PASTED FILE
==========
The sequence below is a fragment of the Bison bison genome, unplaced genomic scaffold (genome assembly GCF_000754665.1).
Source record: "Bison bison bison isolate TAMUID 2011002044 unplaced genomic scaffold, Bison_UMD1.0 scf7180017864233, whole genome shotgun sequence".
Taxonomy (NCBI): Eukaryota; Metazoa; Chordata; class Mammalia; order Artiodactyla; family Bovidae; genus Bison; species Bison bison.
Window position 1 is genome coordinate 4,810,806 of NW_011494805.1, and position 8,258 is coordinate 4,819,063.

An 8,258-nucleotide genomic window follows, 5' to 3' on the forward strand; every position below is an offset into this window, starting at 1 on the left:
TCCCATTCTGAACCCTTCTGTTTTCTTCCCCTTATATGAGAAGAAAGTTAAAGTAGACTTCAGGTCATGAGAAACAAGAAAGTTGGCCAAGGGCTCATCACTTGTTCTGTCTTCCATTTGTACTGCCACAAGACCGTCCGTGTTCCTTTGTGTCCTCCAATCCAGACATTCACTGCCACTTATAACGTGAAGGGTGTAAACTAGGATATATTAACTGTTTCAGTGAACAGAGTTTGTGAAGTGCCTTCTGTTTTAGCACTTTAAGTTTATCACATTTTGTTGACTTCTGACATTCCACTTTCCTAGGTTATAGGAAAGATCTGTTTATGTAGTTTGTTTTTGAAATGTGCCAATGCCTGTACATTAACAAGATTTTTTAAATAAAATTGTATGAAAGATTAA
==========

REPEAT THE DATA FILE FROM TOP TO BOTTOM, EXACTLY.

The sequence below is a fragment of the Bison bison genome, unplaced genomic scaffold (genome assembly GCF_000754665.1).
Source record: "Bison bison bison isolate TAMUID 2011002044 unplaced genomic scaffold, Bison_UMD1.0 scf7180017864233, whole genome shotgun sequence".
Taxonomy (NCBI): Eukaryota; Metazoa; Chordata; class Mammalia; order Artiodactyla; family Bovidae; genus Bison; species Bison bison.
Window position 1 is genome coordinate 4,810,806 of NW_011494805.1, and position 8,258 is coordinate 4,819,063.

An 8,258-nucleotide genomic window follows, 5' to 3' on the forward strand; every position below is an offset into this window, starting at 1 on the left:
TCCCATTCTGAACCCTTCTGTTTTCTTCCCCTTATATGAGAAGAAAGTTAAAGTAGACTTCAGGTCATGAGAAACAAGAAAGTTGGCCAAGGGCTCATCACTTGTTCTGTCTTCCATTTGTACTGCCACAAGACCGTCCGTGTTCCTTTGTGTCCTCCAATCCAGACATTCACTGCCACTTATAACGTGAAGGGTGTAAACTAGGATATATTAACTGTTTCAGTGAACAGAGTTTGTGAAGTGCCTTCTGTTTTAGCACTTTAAGTTTATCACATTTTGTTGACTTCTGACATTCCACTTTCCTAGGTTATAGGAAAGATCTGTTTATGTAGTTTGTTTTTGAAATGTGCCAATGCCTGTACATTAACAAGATTTTTTAAATAAAATTGTATGAAAGATTAA